1. Create a style sheet. This is a record of your style choices and conventions. It makes it easier to spot inconsistencies and gives you a reference. It also saves a proofreader time as they don't need to create one. (Drop me a line if you need a free template to get you started.)

2. Utilise the available software. As well as in-built spelling and grammar checkers, don’t forget ‘Find and Replace’ in MS Word, which is handy for spotting spelling variations and double spacing. If you have access to correction software such as PerfectIt, this is the time to set it up with the preferences from your style sheet. Explore other software providers and macros to find the one best suited to your style and budget.

3. Read it aloud. You will soon discover whether it flows and whether you have used appropriate punctuation and performance cues. Expect to spot other mistakes.

4. Listen to the audio version. Either record it then listen to it back or listen using your software’s narration function (Review\Read Aloud in MS Word).

5. Change the font. This is great for tricking the brain into thinking that it is reading something new. If it’s a hard-to-read font (you choose – you know what makes you concentrate more), you will try harder to read it and might pick up the occasional slip. Alternatively, try the publication font if you haven't used it yet.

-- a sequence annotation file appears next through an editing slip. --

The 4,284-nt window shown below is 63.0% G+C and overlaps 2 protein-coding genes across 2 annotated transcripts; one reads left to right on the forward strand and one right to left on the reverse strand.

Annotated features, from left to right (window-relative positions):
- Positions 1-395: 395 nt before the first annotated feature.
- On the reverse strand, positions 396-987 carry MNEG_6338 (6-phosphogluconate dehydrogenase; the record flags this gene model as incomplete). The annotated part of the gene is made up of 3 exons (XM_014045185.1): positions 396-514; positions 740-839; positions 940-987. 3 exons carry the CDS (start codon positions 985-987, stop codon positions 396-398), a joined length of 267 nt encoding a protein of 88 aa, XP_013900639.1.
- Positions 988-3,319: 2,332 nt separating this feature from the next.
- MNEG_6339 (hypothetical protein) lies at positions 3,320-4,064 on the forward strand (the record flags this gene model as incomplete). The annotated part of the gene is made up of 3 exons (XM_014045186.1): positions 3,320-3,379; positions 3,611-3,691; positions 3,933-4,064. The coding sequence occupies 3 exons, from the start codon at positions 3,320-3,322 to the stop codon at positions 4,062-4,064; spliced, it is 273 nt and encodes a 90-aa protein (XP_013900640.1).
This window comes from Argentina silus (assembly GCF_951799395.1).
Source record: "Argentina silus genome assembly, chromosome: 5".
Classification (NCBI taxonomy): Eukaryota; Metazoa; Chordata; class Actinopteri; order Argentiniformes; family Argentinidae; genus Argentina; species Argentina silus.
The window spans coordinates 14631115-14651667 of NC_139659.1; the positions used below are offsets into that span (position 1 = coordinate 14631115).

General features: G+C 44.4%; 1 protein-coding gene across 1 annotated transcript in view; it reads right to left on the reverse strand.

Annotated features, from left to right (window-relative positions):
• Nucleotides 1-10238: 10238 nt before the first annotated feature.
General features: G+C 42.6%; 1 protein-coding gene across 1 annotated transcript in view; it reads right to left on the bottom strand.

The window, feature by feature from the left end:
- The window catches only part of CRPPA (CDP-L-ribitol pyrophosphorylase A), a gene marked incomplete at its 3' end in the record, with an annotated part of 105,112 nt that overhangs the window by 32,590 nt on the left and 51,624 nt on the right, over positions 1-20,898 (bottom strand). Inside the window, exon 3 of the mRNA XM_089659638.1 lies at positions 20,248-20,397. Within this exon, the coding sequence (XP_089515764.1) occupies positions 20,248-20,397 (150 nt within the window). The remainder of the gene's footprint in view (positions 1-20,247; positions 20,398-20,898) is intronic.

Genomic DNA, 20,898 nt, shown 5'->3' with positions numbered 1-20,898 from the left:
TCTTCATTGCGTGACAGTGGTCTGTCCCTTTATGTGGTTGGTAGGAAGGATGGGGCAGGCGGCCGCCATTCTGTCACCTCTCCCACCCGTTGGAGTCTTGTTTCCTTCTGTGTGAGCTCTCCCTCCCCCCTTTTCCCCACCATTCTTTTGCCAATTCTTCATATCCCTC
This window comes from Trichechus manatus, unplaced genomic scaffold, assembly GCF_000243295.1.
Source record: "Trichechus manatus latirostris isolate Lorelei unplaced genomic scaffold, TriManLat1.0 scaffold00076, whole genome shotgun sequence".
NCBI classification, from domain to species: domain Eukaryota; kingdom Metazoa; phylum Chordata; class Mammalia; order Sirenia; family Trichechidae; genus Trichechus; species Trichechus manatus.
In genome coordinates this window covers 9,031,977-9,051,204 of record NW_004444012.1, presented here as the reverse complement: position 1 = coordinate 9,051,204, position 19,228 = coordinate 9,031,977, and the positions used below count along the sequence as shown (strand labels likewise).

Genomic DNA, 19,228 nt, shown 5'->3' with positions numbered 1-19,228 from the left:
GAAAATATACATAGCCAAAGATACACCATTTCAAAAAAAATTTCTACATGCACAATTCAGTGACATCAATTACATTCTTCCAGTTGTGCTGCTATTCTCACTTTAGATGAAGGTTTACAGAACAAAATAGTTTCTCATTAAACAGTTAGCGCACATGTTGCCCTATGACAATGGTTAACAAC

6. Print it out and read it through with a pen in your hand. We process hard copy differently to on-screen text. If it’s a large document, print a sample and see if you are picking up enough to justify printing the lot. (Avoid red pen if it stresses you out.)

7. Take notes if you are feeling uneasy about the line of argument or flow. Do this as if you are studying. Do the notes make sense? Are they logical and well structured? This should highlight flaws in the sense or argument.

8. Ask a trusted professional to read it through and give you feedback but beware of misconceptions that they may bring to your work and check that they understand your voice and the industry standards. (Some people have strong opinions about split infinitives and the singular ‘they’, for example, which might override your voice and progressive conventions.)